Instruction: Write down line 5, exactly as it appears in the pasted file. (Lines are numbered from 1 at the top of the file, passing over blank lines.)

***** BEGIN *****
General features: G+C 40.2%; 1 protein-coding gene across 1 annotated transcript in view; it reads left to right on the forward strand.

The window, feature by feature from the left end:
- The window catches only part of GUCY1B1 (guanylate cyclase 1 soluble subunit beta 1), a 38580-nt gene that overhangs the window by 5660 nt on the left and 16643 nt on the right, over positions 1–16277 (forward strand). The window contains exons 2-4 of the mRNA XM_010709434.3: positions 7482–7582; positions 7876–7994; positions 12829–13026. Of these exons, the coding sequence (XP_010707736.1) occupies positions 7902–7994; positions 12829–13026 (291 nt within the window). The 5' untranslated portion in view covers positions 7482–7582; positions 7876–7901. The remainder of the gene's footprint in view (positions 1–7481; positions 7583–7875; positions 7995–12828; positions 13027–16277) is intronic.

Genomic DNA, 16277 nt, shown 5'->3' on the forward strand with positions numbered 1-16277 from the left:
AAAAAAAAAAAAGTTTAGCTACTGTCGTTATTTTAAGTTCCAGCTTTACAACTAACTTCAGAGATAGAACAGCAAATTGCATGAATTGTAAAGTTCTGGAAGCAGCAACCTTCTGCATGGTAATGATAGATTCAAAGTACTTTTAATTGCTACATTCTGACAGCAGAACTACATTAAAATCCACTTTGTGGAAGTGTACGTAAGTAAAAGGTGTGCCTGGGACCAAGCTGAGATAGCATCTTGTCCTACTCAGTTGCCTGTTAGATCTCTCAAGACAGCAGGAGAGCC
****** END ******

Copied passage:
AAAAAAAAAAAAGTTTAGCTACTGTCGTTATTTTAAGTTCCAGCTTTACAACTAACTTCAGAGATAGAACAGCAAATTGCATGAATTGTAAAGTTCTGGAAGCAGCAACCTTCTGCATGGTAATGATAGATTCAAAGTACTTTTAATTGCTACATTCTGACAGCAGAACTACATTAAAATCCACTTTGTGGAAGTGTACGTAAGTAAAAGGTGTGCCTGGGACCAAGCTGAGATAGCATCTTGTCCTACTCAGTTGCCTGTTAGATCTCTCAAGACAGCAGGAGAGCC